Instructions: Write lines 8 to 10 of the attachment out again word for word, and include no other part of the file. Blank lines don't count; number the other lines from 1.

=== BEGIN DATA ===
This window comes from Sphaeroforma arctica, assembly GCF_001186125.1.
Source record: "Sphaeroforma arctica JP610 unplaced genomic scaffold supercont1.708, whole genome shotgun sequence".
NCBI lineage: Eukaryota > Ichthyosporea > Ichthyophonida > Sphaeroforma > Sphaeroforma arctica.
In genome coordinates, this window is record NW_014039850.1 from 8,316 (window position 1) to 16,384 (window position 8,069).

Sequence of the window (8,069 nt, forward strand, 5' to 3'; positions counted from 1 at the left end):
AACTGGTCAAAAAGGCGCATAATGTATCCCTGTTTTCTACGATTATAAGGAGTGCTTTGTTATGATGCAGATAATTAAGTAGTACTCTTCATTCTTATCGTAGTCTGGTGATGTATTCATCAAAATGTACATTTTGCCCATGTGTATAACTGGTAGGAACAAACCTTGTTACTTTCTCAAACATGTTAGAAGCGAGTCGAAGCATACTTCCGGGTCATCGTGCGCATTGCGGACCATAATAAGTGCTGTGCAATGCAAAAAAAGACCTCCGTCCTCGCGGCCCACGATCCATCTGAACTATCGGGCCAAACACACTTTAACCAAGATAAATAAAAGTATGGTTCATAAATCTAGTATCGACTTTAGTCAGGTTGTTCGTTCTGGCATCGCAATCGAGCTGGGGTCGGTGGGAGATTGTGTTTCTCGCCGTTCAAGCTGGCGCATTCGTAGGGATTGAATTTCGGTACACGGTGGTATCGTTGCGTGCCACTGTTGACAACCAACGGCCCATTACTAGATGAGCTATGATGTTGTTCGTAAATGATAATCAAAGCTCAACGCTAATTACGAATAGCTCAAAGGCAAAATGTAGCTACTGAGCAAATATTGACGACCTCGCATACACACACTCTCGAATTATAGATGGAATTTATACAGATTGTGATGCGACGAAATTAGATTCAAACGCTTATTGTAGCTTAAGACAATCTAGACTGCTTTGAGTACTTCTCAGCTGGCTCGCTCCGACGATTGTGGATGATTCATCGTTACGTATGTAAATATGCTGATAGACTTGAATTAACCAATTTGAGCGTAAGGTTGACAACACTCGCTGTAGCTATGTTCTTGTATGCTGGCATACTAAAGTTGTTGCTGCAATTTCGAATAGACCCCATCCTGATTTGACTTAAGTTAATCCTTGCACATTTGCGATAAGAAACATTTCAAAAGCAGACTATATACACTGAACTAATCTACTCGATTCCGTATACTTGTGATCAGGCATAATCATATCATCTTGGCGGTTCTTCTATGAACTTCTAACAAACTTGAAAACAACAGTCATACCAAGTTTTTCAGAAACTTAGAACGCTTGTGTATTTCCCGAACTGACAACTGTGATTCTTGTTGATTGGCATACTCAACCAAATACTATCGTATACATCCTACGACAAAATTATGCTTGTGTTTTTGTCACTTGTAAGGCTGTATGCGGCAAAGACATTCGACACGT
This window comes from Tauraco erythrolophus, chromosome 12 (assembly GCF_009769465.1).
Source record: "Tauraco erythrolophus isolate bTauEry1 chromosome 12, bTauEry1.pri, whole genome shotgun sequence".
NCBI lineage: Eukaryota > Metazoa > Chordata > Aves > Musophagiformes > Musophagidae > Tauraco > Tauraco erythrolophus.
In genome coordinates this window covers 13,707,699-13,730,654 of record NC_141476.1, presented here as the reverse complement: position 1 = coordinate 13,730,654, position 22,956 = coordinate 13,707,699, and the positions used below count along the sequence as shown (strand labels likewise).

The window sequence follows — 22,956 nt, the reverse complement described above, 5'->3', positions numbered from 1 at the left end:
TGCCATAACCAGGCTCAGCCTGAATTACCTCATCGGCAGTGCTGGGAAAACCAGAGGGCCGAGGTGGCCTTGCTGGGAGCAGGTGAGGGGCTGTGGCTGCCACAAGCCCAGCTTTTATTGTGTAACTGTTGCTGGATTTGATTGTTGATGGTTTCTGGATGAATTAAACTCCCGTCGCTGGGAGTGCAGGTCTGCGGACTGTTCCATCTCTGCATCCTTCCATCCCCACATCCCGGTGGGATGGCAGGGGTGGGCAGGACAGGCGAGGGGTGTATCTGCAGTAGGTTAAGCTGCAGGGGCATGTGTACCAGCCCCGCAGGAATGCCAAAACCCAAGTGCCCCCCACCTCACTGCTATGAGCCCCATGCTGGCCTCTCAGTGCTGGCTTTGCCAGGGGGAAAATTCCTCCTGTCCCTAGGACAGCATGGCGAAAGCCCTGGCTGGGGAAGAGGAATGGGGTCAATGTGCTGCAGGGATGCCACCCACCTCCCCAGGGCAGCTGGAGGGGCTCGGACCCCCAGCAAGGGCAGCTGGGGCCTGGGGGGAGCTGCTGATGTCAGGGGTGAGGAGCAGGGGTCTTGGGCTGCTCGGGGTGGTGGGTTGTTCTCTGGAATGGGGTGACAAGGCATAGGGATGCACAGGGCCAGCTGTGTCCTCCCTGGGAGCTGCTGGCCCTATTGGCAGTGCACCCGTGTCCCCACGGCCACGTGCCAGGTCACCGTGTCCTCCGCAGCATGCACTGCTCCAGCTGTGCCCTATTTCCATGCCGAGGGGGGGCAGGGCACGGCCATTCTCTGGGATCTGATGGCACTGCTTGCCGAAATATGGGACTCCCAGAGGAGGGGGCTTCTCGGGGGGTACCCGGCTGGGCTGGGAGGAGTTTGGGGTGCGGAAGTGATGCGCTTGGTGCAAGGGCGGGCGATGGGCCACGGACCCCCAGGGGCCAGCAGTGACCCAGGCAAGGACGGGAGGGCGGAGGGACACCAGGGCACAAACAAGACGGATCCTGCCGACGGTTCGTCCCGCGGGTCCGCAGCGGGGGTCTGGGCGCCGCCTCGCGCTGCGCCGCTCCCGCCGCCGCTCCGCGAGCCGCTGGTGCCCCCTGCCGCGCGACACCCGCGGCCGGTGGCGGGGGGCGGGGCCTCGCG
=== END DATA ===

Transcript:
Source record: "Tauraco erythrolophus isolate bTauEry1 chromosome 12, bTauEry1.pri, whole genome shotgun sequence".
NCBI lineage: Eukaryota > Metazoa > Chordata > Aves > Musophagiformes > Musophagidae > Tauraco > Tauraco erythrolophus.
In genome coordinates this window covers 13,707,699-13,730,654 of record NC_141476.1, presented here as the reverse complement: position 1 = coordinate 13,730,654, position 22,956 = coordinate 13,707,699, and the positions used below count along the sequence as shown (strand labels likewise).